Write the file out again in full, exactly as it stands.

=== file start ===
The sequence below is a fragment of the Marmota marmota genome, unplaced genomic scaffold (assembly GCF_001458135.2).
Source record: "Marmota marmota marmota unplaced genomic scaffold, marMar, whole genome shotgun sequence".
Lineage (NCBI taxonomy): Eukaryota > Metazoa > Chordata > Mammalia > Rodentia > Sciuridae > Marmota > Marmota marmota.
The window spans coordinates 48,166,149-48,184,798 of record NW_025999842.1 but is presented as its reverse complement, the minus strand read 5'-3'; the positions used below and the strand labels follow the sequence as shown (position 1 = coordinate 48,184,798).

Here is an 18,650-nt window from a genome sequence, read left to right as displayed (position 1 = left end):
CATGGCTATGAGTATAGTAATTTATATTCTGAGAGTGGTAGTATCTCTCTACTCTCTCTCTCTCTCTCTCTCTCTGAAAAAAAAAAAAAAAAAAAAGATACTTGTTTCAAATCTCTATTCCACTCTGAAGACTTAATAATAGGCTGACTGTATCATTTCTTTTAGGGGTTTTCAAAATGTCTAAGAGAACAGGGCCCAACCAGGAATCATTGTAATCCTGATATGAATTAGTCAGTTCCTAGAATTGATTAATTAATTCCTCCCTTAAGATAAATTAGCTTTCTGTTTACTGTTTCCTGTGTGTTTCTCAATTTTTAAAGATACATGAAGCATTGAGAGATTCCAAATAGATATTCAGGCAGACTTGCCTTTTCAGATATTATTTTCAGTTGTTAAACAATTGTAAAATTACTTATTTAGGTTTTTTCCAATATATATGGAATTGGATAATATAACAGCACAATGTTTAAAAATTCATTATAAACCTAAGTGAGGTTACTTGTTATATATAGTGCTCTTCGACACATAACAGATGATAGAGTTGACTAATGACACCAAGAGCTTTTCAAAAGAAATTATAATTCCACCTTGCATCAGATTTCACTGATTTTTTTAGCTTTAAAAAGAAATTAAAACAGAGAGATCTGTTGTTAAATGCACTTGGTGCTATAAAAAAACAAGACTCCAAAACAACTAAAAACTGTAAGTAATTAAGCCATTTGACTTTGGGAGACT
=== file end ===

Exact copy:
The sequence below is a fragment of the Marmota marmota genome, unplaced genomic scaffold (assembly GCF_001458135.2).
Source record: "Marmota marmota marmota unplaced genomic scaffold, marMar, whole genome shotgun sequence".
Lineage (NCBI taxonomy): Eukaryota > Metazoa > Chordata > Mammalia > Rodentia > Sciuridae > Marmota > Marmota marmota.
The window spans coordinates 48,166,149-48,184,798 of record NW_025999842.1 but is presented as its reverse complement, the minus strand read 5'-3'; the positions used below and the strand labels follow the sequence as shown (position 1 = coordinate 48,184,798).

Here is an 18,650-nt window from a genome sequence, read left to right as displayed (position 1 = left end):
CATGGCTATGAGTATAGTAATTTATATTCTGAGAGTGGTAGTATCTCTCTACTCTCTCTCTCTCTCTCTCTCTCTGAAAAAAAAAAAAAAAAAAAAGATACTTGTTTCAAATCTCTATTCCACTCTGAAGACTTAATAATAGGCTGACTGTATCATTTCTTTTAGGGGTTTTCAAAATGTCTAAGAGAACAGGGCCCAACCAGGAATCATTGTAATCCTGATATGAATTAGTCAGTTCCTAGAATTGATTAATTAATTCCTCCCTTAAGATAAATTAGCTTTCTGTTTACTGTTTCCTGTGTGTTTCTCAATTTTTAAAGATACATGAAGCATTGAGAGATTCCAAATAGATATTCAGGCAGACTTGCCTTTTCAGATATTATTTTCAGTTGTTAAACAATTGTAAAATTACTTATTTAGGTTTTTTCCAATATATATGGAATTGGATAATATAACAGCACAATGTTTAAAAATTCATTATAAACCTAAGTGAGGTTACTTGTTATATATAGTGCTCTTCGACACATAACAGATGATAGAGTTGACTAATGACACCAAGAGCTTTTCAAAAGAAATTATAATTCCACCTTGCATCAGATTTCACTGATTTTTTTAGCTTTAAAAAGAAATTAAAACAGAGAGATCTGTTGTTAAATGCACTTGGTGCTATAAAAAAACAAGACTCCAAAACAACTAAAAACTGTAAGTAATTAAGCCATTTGACTTTGGGAGACT